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Top 10 common data security threats

Data protection

1 – Not knowing who uses what data and where it is located.

You cannot secure data without knowing in detail how it moves through your organization’s network. Begin by doing a thorough inventory of sensitive data. Then develop a “Sensitive Data Utilisation Map” with your findings. Also consider building a series of diagrams to show where and how data moves through your system. All the parties involved should check these diagrams, and this process will raise awareness of both the value and the risk to sensitive data.

2 – Treating all data equally

IT directors and IT managers need to classify data according to its sensitivity and its worth to the organisation so they can accurately evaluate and fund different levels of protection. “Data Asset Valuation” is a very worthwhile ROI-type of activity. The objective is to correlate a variety of criteria, including regulatory compliance mandate, application utilization, access frequency, update and competitive vulnerability to arrive at both a value for the data and a ratio for determining justifiable security costs.

3 – Focusing solely on regulatory compliance concerns

Virtually all government and industry privacy and security regulations boil down to the most basic practices of data security. However, being able to pass a regulatory audit does not automatically ensure effective security.

Instead of trying to protect your organisation’s data assets by striving to meet individual regulatory requirements, a better strategy is to focus on complying with security-centred processes, policies and people, reinforced by security solutions such as automated policy enforcement, or role-based access and system auditing. Simply stated, do the right things instead of just the required things.

4 – Keeping what you don’t need
You can reduce the risk of retaining sensitive customer data by removing the electronic and paper data from all systems and files. However, simply deleting files with infrequently accessed, highly sensitive data won’t work; as it would violate multiple data retention regulations not to mention annoy your marketing department. A much better way is to look at the specific data retention and protection regulations governing each of the sensitive data elements that need protecting, working in conjunction with legal department and the data librarian who will usually know the relevant regulations.

5 – Security triage

You have to move beyond dealing with the crisis of the moment and focus on securing data holistically and consistently. While it might be difficult to free up the time and budget to institute a comprehensive data security plan, ultimately a unified approach will be significantly more effective than the fragmented practices present at too many companies, increasing security and saving you time and money.

6 – Outsourcing responsibility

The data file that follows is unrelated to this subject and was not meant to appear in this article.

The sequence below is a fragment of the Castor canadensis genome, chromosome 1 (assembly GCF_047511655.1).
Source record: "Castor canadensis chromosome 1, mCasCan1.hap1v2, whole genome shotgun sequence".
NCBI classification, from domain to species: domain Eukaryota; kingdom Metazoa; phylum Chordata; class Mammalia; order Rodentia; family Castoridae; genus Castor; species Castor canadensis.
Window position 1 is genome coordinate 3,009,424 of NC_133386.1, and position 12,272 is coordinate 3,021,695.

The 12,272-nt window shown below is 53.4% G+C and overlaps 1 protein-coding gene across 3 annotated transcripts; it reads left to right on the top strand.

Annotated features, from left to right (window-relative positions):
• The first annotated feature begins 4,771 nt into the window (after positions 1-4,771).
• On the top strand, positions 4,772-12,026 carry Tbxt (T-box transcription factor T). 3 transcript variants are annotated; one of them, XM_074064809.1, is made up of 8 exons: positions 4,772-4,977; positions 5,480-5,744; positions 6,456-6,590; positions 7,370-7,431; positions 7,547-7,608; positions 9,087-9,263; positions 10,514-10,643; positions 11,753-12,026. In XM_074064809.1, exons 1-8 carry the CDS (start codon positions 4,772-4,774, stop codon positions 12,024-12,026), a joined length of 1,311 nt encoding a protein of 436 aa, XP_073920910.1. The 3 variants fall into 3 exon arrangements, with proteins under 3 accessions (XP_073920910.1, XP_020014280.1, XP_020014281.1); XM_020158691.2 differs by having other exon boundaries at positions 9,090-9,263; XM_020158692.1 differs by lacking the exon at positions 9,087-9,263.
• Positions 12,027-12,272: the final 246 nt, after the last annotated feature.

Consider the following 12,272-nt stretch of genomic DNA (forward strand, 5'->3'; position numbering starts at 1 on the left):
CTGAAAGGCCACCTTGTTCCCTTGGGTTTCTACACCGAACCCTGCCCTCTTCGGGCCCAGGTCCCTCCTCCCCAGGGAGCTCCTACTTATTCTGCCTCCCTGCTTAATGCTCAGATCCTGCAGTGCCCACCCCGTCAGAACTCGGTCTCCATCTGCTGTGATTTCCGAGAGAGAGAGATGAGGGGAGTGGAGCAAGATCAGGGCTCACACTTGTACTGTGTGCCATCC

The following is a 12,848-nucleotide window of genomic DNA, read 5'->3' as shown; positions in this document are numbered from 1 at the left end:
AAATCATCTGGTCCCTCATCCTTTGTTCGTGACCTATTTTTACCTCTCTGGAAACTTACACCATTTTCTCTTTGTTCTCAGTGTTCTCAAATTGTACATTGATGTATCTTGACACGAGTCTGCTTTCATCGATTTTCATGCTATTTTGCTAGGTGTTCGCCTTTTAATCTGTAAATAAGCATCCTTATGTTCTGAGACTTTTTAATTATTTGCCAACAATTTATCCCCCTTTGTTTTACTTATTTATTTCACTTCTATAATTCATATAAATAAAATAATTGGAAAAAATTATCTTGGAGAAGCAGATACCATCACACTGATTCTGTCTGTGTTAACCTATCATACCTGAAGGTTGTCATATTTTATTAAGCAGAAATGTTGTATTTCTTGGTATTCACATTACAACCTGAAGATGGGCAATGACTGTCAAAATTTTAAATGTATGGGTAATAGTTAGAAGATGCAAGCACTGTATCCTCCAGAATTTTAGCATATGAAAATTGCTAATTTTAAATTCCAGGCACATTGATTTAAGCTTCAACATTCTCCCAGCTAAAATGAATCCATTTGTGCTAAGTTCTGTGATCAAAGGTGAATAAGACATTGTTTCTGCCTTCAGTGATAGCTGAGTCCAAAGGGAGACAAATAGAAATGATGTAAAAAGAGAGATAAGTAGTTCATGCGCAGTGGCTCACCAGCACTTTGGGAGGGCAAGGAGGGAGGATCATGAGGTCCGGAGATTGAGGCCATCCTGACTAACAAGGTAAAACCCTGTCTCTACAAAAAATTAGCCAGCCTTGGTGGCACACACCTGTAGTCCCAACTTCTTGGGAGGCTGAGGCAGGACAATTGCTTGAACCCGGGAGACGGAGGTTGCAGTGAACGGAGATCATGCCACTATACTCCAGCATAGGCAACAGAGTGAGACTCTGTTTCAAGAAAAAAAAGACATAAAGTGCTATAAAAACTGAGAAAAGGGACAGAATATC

Just about all data protection and privacy regulations state that firms can’t share the risk of compliance, which means that if your outsourcing partner fails to protect your company’s data, your company is at fault and liable for any associated penalties or legal actions that might arise from the exposure of that data. Laws concerning data privacy and security vary internationally. To lessen the chance of sensitive data being exposed deliberately or by mistake, you have to ensure that the company you are partnering with takes data security seriously and fully understands the regulations that affect your business.

7 – Putting too much faith in risk assessments
The simplistic Yes/No questions focus on whether a particular technology, policy or control is in place, and not how effective those controls can be against careless or malicious insiders or outsiders. Risk assessments typically look at one item at a time, and don’t offer a holistic view of the system. Each component might look secure, but risk can occur at the interface points or the points of inconsistency across systems. You should think holistically to secure a system, considering the flow of data through the entire system rather than testing individual points.

8 –Settling For Less Than Real Security
Knowing what enterprise data protection technologies, policies and procedures are “reasonable” relative to peer organisations is useful information, but don’t let others’ actions determine your security plans and goals. Instead, model your policies and processes after the best practices of the most secure organisations in your industry, rather than those used by the common denominator.

9 – Fragmented processes and policies
Despite claims that protecting data assets is strategic to an organisation, the scope of data protection projects is usually either regulation or department-specific. Look at developing an enterprise-wide data protection strategy instead. The objective of the project is not to produce a report, but to build awareness and executive support for the treatment of sensitive data with technologies, policies and procedures that match with the regulations, the utilisation and the potential loss if the data were to be compromised.

10 – Retaining sensitive data without balancing risks against rewards
Retaining sensitive data can be very valuable for analytic, marketing and relationship purposes. The rewards can be very high, provided you can properly secure the data and reduce the risks of storing it. Be sure that your organisation’s risk reward ratio is balanced toward reward and the data is being used in a way that brings real benefits to your organisation. And if securely storing data is costing more than its value to your organisation, it’s time to refine your data retention policy.

Tags: secure data, data destruction, data sanitisation, data security

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